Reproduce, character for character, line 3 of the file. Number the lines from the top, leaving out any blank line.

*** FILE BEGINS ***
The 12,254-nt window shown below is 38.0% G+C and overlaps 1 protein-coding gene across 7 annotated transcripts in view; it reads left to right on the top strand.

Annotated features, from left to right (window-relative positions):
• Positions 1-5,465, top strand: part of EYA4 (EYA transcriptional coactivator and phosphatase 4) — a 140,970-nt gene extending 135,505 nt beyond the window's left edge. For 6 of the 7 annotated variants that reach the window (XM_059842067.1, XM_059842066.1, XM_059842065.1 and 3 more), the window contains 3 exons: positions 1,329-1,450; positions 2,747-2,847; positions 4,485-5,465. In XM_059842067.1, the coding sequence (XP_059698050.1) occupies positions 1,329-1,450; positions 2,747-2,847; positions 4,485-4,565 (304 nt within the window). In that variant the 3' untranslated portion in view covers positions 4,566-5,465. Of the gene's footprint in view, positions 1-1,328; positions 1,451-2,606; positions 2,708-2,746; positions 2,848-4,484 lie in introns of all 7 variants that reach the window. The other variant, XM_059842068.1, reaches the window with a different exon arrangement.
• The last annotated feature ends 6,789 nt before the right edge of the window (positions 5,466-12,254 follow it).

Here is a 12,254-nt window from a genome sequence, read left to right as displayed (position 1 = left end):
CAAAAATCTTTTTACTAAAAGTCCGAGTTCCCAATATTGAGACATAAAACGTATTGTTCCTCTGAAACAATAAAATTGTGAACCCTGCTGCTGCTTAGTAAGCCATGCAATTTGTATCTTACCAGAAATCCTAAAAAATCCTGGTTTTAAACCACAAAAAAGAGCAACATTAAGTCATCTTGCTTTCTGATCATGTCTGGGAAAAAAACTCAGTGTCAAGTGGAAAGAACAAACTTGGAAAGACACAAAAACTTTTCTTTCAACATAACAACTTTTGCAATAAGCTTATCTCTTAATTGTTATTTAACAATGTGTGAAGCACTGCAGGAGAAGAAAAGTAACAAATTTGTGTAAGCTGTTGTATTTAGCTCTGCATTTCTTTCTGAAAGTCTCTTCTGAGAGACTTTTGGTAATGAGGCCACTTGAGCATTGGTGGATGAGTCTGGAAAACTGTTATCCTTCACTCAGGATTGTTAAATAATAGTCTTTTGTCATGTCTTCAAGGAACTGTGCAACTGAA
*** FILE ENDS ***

• Positions 1-5,465, top strand: part of EYA4 (EYA transcriptional coactivator and phosphatase 4) — a 140,970-nt gene extending 135,505 nt beyond the window's left edge. For 6 of the 7 annotated variants that reach the window (XM_059842067.1, XM_059842066.1, XM_059842065.1 and 3 more), the window contains 3 exons: positions 1,329-1,450; positions 2,747-2,847; positions 4,485-5,465. In XM_059842067.1, the coding sequence (XP_059698050.1) occupies positions 1,329-1,450; positions 2,747-2,847; positions 4,485-4,565 (304 nt within the window). In that variant the 3' untranslated portion in view covers positions 4,566-5,465. Of the gene's footprint in view, positions 1-1,328; positions 1,451-2,606; positions 2,708-2,746; positions 2,848-4,484 lie in introns of all 7 variants that reach the window. The other variant, XM_059842068.1, reaches the window with a different exon arrangement.